# How can $\ln(x+2)$ have a fixed point in $(-2,-1]$?

I have to determine the fixed points of $$\ln(x+2)$$. So as a first step I plotted $$\ln(x+2)-x$$ and found that it does have two fixed points. One between $$[0, \infty]$$, which is perfectly fine and one in $$(-2,-1]$$.

The fixed point in the first interval makes sense to me since it fulfills all requirements for the Banach fixed point theorem:

1. $$(\mathbb{R},d)$$ where d is the Euclidean metric is a metric space
2. The derivative in the metric is $$|f'(x)| \leq \frac{1}{2} < 1$$, thus it is bounded and Lipschitz-continuous, thus it is a contraction.

But in the interval $$(-2,-1]$$, its derivative is unbounded (isn't it?) or at least $$L > 1$$, thus it is not Lipschitz-continous in that interval.

Can someone explain to me how it is then possible that $$\ln(x+2)$$ does have a fixed point in that interval, if one of the conditions is clearly not fulfilled? Or am I missing something/made a mistake?

• A fixed point doesn't mean an attractor. It just means $x_0$ such that $f(x_0)=x_0$. – Clement C. Jan 2 at 15:40

## 2 Answers

The Banach Fixed Point theorem gives a sufficient condition for the existence (and uniqueness) of a fixed point, but that condition is by no means necessary.

• Maybe worth addressing the fact that the OP seems to assume fixed points have to be attractors. While a fixed point literally just means "point mapped to itself." (I.e., your answer points that out in a rather implicit way.) – Clement C. Jan 2 at 15:45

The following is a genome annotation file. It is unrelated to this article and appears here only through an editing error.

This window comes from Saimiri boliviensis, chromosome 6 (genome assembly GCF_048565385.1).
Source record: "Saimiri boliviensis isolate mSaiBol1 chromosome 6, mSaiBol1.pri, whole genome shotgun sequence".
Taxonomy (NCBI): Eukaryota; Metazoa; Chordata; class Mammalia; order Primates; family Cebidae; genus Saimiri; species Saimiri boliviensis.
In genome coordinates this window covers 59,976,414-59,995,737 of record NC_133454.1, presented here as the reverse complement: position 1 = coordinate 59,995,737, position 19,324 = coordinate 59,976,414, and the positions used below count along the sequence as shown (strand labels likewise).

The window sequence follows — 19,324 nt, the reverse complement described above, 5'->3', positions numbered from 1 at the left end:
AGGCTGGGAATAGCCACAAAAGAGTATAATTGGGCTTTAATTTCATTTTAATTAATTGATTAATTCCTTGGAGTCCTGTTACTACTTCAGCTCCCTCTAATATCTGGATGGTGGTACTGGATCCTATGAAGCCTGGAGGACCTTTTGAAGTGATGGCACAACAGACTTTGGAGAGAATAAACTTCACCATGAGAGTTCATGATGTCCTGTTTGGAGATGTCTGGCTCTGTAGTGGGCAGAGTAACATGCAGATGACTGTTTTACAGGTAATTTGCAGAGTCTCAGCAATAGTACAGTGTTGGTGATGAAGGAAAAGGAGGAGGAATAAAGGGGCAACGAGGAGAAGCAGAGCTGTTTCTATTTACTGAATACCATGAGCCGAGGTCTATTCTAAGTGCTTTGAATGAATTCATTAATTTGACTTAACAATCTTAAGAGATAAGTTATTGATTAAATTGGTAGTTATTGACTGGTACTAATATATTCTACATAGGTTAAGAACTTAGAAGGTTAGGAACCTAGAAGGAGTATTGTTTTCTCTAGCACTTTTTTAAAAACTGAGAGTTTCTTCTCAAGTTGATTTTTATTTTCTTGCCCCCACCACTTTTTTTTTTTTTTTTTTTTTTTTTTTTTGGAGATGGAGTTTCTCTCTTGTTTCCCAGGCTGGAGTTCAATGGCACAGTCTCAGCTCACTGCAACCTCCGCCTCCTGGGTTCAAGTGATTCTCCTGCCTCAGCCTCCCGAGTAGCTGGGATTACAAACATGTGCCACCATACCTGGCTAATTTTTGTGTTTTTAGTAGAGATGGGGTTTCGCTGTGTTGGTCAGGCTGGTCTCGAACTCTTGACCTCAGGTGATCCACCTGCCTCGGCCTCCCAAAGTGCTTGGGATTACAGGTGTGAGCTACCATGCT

• Thank you for the clarification. I really thought that every fixpoint needs to fulfill the conditions – MLK Jan 2 at 16:01

Your confusion is the following one:

• If a map satisfies the conditions of the Banach fix point theorem, it has a fix point.
• However the converse is not true. A map may have a fix point without satisfying the Banach fix point hypothesis.

This is the case here. $$g(x) = \ln(x+2)-x$$ is continuous in the interval $$(-2,1]$$ and $$g(1)>0$$ while $$\lim\limits_{x \to -2^+} g(x)=-\infty$$. Hence $$g$$ vanishes in that interval, which means that $$\ln(x+2)$$ has a fix point (even if the hypothesis of Banach fix point theorem are not met).

• Thank you very much for the clarification :) – MLK Jan 2 at 16:03